Sign Up Now for a FREE Enrollment Consultation!

We respect your family's privacy.

Rape, Abuse & Incest National Network Day: Mothers who sexually abuse their sons

September 20, 2017 0 Comments

“She had this big bedroom and if we were ever sick or anything like that we’d stay in her bed. One day she just initiated it, she just started touching me and it just went from there. She preyed on the fact I was coming into puberty and made me feel important and special.” These are the disturbing recollections of an adult, now in his 50s, who was 12 when his mother initiated him into a sexual relationship. As a child he was incapable of consenting to sex with “an adult in a position of power” – he thought he was enjoying it and felt grown up.

Although there is sufficient evidence of girls being sexually abused by adult male family members including their fathers, it is limited with regard to women who sexually abuse boys or sons. The mother’s traditional role as the caregiver and nurturer makes this an almost taboo topic for discussion, even for experienced therapists. Hani G. Miletski, a certified sex therapist and author of the book “Mother-Son Incest: The Unthinkable Broken Taboo Persists” confirms: “Nobody wants to think about it, nobody wants to deal with it, nobody wants to research it, nobody wants to study, nobody wants to read about it.” Her book is full of personal stories of survivors of mother-son incest.

Every year, the Rape, Abuse & Incest National Network (RAINN) observes RAINN Day on the third Thursday of September. It is an annual day of action to raise awareness about sexual assault, particularly of minors at the hands of an adult. The day also highlights that survivors of child sexual abuse are at risk of severe mental health disorders including drug abuse and post-traumatic stress disorder (PTSD).

“A gendered no-go area for society”

Lucetta Thomas, researcher and Ph.D. candidate at the University of Canberra in Australia, has been extensively examining the issue of mother-son abuse to challenge what she terms “a gendered no-go area for society.” Describing the case of an individual who had been abused by his mother during childhood and who ultimately committed suicide, she says that the child was so young that he didn’t have any knowledge about what was happening as he continued to be forced and manipulated into performing sexual acts. She adds that instances of mother-son abuse are under-represented since victims find it extremely difficult to open up. The emotional impact and trauma, instead of receding over time, becomes worse. Majority of participants in Thomas’ research have felt trapped, afraid and isolated as adults, not knowing how to seek help to cope with the abuse they have endured.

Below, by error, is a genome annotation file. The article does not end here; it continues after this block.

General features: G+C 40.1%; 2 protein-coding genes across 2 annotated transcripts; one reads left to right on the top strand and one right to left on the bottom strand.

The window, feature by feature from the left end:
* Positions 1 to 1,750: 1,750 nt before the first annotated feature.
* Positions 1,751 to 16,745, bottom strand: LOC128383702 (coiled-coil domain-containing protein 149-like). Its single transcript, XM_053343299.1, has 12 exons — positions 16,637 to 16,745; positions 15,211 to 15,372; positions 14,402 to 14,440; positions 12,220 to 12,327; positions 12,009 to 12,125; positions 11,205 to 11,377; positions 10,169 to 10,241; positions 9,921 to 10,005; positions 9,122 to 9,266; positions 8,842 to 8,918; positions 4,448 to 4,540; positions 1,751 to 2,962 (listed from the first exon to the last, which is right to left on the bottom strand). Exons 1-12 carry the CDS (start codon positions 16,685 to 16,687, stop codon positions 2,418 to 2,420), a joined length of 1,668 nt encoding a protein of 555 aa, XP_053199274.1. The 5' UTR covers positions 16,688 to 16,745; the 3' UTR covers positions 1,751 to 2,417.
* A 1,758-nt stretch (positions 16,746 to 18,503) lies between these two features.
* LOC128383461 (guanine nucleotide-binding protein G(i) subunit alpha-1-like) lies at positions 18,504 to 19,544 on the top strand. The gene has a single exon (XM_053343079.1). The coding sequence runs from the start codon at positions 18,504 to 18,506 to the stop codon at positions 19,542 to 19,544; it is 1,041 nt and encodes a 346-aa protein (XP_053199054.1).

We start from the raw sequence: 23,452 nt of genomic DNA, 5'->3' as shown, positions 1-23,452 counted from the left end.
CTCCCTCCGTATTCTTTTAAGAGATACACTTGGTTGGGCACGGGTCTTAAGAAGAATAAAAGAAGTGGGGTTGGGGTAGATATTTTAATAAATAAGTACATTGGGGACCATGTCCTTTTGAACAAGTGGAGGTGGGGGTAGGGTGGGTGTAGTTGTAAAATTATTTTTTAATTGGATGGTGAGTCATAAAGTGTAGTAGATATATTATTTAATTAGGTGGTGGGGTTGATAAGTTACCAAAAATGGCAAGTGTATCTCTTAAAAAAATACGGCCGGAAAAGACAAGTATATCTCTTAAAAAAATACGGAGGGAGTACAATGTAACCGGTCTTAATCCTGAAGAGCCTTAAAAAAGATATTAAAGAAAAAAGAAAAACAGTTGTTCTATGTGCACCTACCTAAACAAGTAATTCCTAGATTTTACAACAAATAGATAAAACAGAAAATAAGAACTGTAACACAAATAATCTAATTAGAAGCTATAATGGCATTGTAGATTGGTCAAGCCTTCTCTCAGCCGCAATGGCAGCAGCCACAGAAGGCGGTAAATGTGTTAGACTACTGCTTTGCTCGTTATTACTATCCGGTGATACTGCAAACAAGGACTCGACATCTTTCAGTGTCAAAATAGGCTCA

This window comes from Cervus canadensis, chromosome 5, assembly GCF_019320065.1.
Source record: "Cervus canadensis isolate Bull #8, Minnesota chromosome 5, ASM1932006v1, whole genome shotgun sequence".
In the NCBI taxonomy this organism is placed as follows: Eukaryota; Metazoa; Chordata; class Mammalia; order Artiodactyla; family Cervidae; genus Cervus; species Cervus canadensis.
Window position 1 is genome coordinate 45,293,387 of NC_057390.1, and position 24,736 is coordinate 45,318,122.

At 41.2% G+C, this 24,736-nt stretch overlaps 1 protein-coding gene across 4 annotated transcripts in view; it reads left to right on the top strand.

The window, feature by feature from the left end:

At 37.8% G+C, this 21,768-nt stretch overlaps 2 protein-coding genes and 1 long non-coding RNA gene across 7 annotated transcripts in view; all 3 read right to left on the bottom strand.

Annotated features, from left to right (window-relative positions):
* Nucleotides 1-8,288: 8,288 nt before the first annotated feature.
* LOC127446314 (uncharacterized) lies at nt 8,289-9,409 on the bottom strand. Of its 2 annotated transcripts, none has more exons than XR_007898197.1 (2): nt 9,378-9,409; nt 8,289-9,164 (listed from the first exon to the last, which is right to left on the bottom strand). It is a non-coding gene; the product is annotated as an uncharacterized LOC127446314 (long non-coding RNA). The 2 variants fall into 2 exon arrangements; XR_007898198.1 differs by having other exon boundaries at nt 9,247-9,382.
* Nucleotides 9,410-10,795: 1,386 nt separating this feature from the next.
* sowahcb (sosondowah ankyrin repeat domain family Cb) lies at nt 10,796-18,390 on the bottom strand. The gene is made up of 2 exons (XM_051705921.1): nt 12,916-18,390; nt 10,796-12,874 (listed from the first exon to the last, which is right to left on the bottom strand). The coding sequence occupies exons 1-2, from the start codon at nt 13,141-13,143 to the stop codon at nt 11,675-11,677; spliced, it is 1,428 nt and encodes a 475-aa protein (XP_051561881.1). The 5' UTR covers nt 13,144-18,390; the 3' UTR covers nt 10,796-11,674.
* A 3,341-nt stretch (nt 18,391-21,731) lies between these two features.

As opposed to overt (direct) sexual abuse, many men experience covert (indirect) maternal abuse during childhood. Covert abuse includes sexually-provocative gestures and strokes, inappropriate comments regarding sexual organs, and violation of the youngster’s privacy in the bedroom or bathroom. As adults, the silent victims are consumed by shame, self-loathing, anger, helplessness, betrayal and emptiness. They also doubt their sexuality or masculinity. Victims consider the experience to be the “most shameful and damaging form of childhood victimization.”

Being believed important for recovery

There is a fear among survivors that they will not be taken seriously or be believed. While some health professionals understand the complexities of the issue, others don’t. Thomas explains that for victims to get adequate help, health care professionals need to accept the reality of mother-son sexual abuse. They also need to comprehend the long-term trauma associated with such abuse as well as the difficulty experienced by male survivors in accessing necessary services.

Many survivors of child sexual abuse develop symptoms of PTSD such as behaving anxiously or experiencing nightmares. They may exhibit unusual sexual conduct not typically expected from adolescents. Children, particularly boys, may “act out” aspects of abuse in their interactions with other children. This could impact their relationships as they never trust anyone again. Older children or teens may also engage in self-harm and substance abuse, or try to commit suicide.

The development of post traumatic stress disorder in adolescence is a significant outcome of child sexual abuse. White River Academy, one of the leading therapeutic residential schools, aims to assist teenage boys aged 12 to 17 years. Call our 24/7 helpline or chat online with our experts to know about evidence-based treatment programs to help teens with PTSD recover in time.

What do you think?

Leave a Reply

*

View More

Reviews

We would like to thank all the wonderful staff at WRA for the great parent weekend. We enjoyed it and felt that we learned valuable insights on Positive Peer Culture and the values we must have and the importance of family commitment to each other...